Tuesday, September 20, 2016

MTVP Emmys Coverage 2016: "The Aftermath"

“The rest of you, if your show doesn’t have a dragon or a white Bronco in it, go home now.”
-Jimmy Kimmel

Last night Jimmy Kimmel presided over a reasonably entertaining telecast of the 68th Annual Primetime Emmy Awards. Kimmel’s performance was pretty much what I expected it would be. Competent, but not spectacular. It was really the winners that made the telecast enjoyable to watch. There were some predictable winners (everyone thought “Game of Thrones” and “The People vs. O.J. Simpson” would win all the things, and for the most part, that happened), but there were some awesomely unpredictable winners, too. Ultimately, I think the winners affect my opinion of a given Emmy telecast more than anything else. There can be a middling/competent host with awesome winners, and I will be reasonably happy, as I was last night.

The opening number was a pre-taped bit, where after being thrown out of O.J. Simpson’s white Bronco, Jimmy Kimmel has to hitchhike the rest of the way to the Emmys. He rides with the Dunphys for a bit, then he encounters the motorcade of none other than Selina Meyer. Jimmy gets into one of the motorcade vehicles, and the driver is none other than Jeb! Bush complete with exclamation point. There’s also a really great Carpool Karaoke bit with James Corden, who I am pretty sure will be your Emmy host next year on CBS. Jimmy ultimately gets to the show by riding one of Daenery’s dragons from “Game of Thrones.” There were great individual moments (like Carpool Karaoke), but the bit itself went on a bit too long.

Other bits scattered throughout the show also suffered the same issue. They were funny ideas that dragged on just a touch too long. In what I hope is the last of a series of “feeding the audience at the award show” bits, Jimmy had his mom make peanut butter and jelly sandwiches for the entire audience, to be delivered by the kids from “Stranger Things.” Much funnier (but still a little too long) was a bit featuring Matt Damon. After Jimmy Kimmel’s show lost the variety talk show award to John Oliver’s “Last Week Tonight,” none other than Matt Damon came on stage to taunt jimmy. The two have had a faux feud going on since the early years of Jimmy Kimmel’s show. This was probably my favorite bit of the telecast. I first became aware of it in law school when Sarah Silverman, who was dating Kimmel at the time, released a humorous musical viral video called “I’m Fucking Matt Damon.” Like most of the comedic bits in this telecast, it was funny, although it went on a little too long at the expense of cutting off acceptance speeches.

Moving on to the winners, I found it interesting that we’ve reached such Peak TV that an actor could win for a television show I’ve never even heard of before. That would be Louie Anderson, who won Outstanding Supporting Actor in a Comedy Series for playing a family matriarch in the FX series “Baskets.” I was hoping for Tituss Burgess or Keegan-Michael Key, but an unexpected win was acceptable. I was mostly just shocked that there are shows out there I’ve never heard of. I see that it premiered on FX in January, though, when I was still probably in a bit of a haze from the busy season at my day job. My brain isn’t good for much other than work (and sometimes not even work) from about mid-October through mid-January.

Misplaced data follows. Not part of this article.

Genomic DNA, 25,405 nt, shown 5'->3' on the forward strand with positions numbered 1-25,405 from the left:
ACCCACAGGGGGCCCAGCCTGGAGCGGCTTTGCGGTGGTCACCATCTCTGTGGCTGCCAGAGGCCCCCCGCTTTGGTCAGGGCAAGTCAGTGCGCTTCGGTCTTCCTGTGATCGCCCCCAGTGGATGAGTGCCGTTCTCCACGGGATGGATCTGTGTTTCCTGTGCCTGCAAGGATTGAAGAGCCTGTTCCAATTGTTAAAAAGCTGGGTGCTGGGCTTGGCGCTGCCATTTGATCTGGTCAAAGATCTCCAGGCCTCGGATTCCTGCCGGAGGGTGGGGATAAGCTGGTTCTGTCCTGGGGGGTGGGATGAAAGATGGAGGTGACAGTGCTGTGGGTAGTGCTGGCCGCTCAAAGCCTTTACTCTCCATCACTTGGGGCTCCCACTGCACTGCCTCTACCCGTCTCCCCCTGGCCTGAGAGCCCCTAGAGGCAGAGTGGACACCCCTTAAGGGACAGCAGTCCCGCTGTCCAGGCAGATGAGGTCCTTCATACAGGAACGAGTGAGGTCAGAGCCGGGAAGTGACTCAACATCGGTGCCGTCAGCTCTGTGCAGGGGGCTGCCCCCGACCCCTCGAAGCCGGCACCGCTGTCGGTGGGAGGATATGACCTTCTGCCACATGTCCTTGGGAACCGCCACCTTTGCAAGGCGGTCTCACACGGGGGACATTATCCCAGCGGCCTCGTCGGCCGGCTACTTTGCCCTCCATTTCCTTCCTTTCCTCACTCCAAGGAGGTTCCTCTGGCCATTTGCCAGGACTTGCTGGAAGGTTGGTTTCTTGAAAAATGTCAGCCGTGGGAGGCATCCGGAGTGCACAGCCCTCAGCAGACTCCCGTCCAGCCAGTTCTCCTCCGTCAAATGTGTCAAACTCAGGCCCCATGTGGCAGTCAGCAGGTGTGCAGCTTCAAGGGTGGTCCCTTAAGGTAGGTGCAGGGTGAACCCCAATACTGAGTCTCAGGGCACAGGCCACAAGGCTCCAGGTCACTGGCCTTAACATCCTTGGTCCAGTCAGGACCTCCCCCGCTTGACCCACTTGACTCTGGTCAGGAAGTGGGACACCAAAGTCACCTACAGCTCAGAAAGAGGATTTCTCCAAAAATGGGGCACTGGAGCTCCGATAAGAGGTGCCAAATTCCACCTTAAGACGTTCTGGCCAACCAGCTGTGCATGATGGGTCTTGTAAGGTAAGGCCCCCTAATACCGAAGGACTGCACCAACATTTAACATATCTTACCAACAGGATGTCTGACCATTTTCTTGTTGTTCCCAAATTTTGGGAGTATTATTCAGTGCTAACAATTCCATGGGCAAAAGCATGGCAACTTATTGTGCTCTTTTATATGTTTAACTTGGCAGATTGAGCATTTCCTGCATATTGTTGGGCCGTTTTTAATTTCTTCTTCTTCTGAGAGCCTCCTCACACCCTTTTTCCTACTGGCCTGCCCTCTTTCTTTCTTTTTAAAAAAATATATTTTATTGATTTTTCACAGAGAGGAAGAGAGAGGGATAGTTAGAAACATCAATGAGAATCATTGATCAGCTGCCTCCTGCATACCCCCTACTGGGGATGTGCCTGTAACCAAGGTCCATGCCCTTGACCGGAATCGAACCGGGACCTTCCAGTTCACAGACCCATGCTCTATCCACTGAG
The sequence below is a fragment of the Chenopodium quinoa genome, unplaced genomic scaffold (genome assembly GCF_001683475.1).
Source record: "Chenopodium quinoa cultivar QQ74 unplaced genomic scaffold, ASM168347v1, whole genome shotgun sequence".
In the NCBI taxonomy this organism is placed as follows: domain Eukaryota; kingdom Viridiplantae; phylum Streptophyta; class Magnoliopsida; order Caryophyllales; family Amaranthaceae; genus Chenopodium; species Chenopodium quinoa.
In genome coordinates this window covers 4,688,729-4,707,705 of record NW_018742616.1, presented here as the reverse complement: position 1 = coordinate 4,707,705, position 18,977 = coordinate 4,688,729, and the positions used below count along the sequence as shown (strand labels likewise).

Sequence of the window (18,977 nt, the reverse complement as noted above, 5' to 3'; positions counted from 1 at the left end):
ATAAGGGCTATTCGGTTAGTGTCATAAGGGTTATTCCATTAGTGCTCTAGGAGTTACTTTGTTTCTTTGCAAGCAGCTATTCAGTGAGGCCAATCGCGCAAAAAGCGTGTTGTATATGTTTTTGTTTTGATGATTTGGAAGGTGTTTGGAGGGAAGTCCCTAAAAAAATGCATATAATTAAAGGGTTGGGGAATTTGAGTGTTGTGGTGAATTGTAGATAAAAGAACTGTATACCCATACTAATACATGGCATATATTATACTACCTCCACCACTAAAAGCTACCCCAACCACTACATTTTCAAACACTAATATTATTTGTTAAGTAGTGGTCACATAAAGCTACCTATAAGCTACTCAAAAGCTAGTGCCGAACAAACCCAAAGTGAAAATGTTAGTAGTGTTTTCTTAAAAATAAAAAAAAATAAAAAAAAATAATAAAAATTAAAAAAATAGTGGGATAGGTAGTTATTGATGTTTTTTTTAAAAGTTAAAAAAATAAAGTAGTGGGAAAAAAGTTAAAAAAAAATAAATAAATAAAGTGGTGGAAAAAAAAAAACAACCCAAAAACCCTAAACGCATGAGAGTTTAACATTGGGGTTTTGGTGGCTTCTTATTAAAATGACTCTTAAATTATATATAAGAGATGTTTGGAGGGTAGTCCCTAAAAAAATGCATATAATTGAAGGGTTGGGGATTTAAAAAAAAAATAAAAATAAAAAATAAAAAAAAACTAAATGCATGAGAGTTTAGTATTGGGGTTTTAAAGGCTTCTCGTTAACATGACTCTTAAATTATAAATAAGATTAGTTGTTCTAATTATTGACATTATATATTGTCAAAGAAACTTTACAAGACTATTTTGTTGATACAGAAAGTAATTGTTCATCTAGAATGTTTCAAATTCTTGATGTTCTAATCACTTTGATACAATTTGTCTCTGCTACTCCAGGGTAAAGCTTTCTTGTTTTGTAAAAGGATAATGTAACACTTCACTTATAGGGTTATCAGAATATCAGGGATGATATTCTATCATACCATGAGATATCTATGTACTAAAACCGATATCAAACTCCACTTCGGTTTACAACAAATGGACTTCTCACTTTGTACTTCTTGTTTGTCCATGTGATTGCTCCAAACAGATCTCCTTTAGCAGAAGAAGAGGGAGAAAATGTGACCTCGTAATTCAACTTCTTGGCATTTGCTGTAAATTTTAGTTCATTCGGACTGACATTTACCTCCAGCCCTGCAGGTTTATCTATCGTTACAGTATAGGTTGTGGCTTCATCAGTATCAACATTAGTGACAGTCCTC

I think the wins that pleased me the most were the awards for Outstanding Actor and Actress in a Drama series. Rami Malek won for his portrayal of mentally ill/morphine addicted hacker Elliot Alderson on USA’s “Mr. Robot.” Tatiana Maslany won for her portrayal of more clones than I care to count at the moment on BBC America’s “Orphan Black.” Both are actors on very niche genre shows that nevertheless have a lot of buzz. I also enjoy watching both shows. I never would have thought niche genre shows would win Emmys, but here we are. As they say in Hamilton, “how lucky we are to be alive right now” in the age of Peak TV, where there is something for everyone, and niche, quality programming gets recognized. I also found it fitting, in our current political climate, where there was no shortage of Donald Trump jokes, that Rami Malek, who is of Egyptian descent, was recognized.

There were plenty of expected winners, too, but they were all charming enough that I was okay with it. Julia Louis-Dreyfus won for the role of Selina Meyer on “Veep” yet again. She gave a heartfelt, genuine speech, though, where she also announced that her father had just passed away several days ago. I admired her strength in holding it together as well as she did given the circumstances. “Veep” and “Game of Thrones” also won the series awards. I really do need to catch up on “Veep” at some point. I’ve seen (and enjoyed) the first few episodes, and from what I’ve heard, the show maintains its high quality. Plus, the show’s creator, Armando Iannucci, is pretty much a comedic genius. Speaking of “Veep,” I was a little sad that Chris Addison, who was an actor on the show’s British counterpart “The Think of It,” lost Outstanding Director in a Comedy Series. I miss Addison’s tweets from places like Camden Yards back when “Veep” filmed in Baltimore. I did see him on stage when “Veep” won the comedy series award, though, so that was cool.

Let’s wrap this post up with a little more “Game of Thrones” talk. As I already mentioned, it won the award for Outstanding Drama Series for the second year in a row. I was pretty excited about the win, because combined with the wins for Rami Malek and Tatiana Malasny, it really shows that genre television has arrived, both on the niche scale, and the bigger budget, prestige scale. I think “Game of Thrones,” with its HBO prestige, really paved the way for smaller shows like “Mr. Robot” and “Orphan Black” to get some recognition. Congratulations to all the winners!

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